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The recent decision made by the Administrative Court has raised concerns about the admissibility of the disputed AMS algorithm. The Court believes that there is a need for further clarification on the matter, specifically with regards to whether the digital tool intended to determine labor market prospects of the unemployed will significantly influence AMS personnel’s decisions. This question has been under scrutiny for almost three years.

The Labor Market Assistance System (AMAS) was designed to allocate funding measures more efficiently and provide support to those with medium labor market prospects. The system uses a computer algorithm to categorize job seekers into high, medium, and low labor market opportunities. However, the final decision on unemployment support was to be made by responsible advisors such as whether someone gets expensive skilled worker training or not.

The recent decision by the Administrative Court confirmed that the algorithm is in “significant public interest,” a prerequisite for justifying the use of personal data. However, it also confirmed the existence of “profiling.” Whether or not this profiling is admissible will depend on how much AMS employees’ decisions about job seeker assignments are influenced by automatically calculated labor market opportunities. This controversial question was not addressed by the Federal Administrative Court, so a new procedure will be necessary to clarify it.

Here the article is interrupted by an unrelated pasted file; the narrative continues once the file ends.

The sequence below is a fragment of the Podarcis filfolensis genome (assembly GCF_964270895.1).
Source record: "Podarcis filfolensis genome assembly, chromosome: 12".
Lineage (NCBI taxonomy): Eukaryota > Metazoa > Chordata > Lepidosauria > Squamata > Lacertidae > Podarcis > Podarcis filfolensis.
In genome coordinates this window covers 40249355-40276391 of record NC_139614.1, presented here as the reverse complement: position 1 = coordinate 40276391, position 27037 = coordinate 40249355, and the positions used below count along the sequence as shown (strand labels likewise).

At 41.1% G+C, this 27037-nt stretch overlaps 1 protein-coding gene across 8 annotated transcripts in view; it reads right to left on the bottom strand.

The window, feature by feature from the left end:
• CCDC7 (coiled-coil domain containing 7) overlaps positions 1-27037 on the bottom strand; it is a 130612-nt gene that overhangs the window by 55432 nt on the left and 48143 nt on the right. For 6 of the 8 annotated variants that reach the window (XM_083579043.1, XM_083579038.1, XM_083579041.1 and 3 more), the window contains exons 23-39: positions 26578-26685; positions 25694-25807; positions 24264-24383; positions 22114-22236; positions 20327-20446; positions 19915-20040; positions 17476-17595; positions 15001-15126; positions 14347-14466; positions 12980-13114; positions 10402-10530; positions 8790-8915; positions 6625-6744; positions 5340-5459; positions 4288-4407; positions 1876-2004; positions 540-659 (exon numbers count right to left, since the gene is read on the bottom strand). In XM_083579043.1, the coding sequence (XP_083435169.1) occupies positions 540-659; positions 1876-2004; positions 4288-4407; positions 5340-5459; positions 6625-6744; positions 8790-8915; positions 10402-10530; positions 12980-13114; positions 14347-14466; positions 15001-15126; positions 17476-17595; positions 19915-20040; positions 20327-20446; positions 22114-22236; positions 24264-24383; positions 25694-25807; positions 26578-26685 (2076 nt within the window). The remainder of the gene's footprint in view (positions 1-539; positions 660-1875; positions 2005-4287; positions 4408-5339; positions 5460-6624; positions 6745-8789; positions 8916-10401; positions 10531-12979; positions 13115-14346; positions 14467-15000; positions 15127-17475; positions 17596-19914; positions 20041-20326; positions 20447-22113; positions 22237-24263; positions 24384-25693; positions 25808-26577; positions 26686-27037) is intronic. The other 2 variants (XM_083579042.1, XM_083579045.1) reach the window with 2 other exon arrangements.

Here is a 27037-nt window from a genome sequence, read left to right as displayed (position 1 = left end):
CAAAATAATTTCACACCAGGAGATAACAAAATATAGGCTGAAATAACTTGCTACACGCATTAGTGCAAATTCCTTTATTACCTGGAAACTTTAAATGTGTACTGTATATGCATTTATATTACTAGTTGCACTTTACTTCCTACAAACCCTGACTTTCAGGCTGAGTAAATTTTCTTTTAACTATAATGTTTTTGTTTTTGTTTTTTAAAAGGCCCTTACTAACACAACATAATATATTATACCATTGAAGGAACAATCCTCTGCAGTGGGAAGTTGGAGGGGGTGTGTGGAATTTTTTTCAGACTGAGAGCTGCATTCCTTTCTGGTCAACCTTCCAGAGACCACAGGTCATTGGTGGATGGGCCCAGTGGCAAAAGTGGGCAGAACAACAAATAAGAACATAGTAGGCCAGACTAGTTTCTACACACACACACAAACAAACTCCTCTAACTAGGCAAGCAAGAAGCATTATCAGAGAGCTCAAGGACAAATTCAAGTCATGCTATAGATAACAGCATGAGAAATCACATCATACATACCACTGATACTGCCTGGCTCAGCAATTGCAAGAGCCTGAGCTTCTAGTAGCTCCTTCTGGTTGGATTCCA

As a result, it remains unclear when and in what form the program could be used. The AMS is currently examining the decision in detail to determine its next steps. The ruling was initially reported by The Standard (online).

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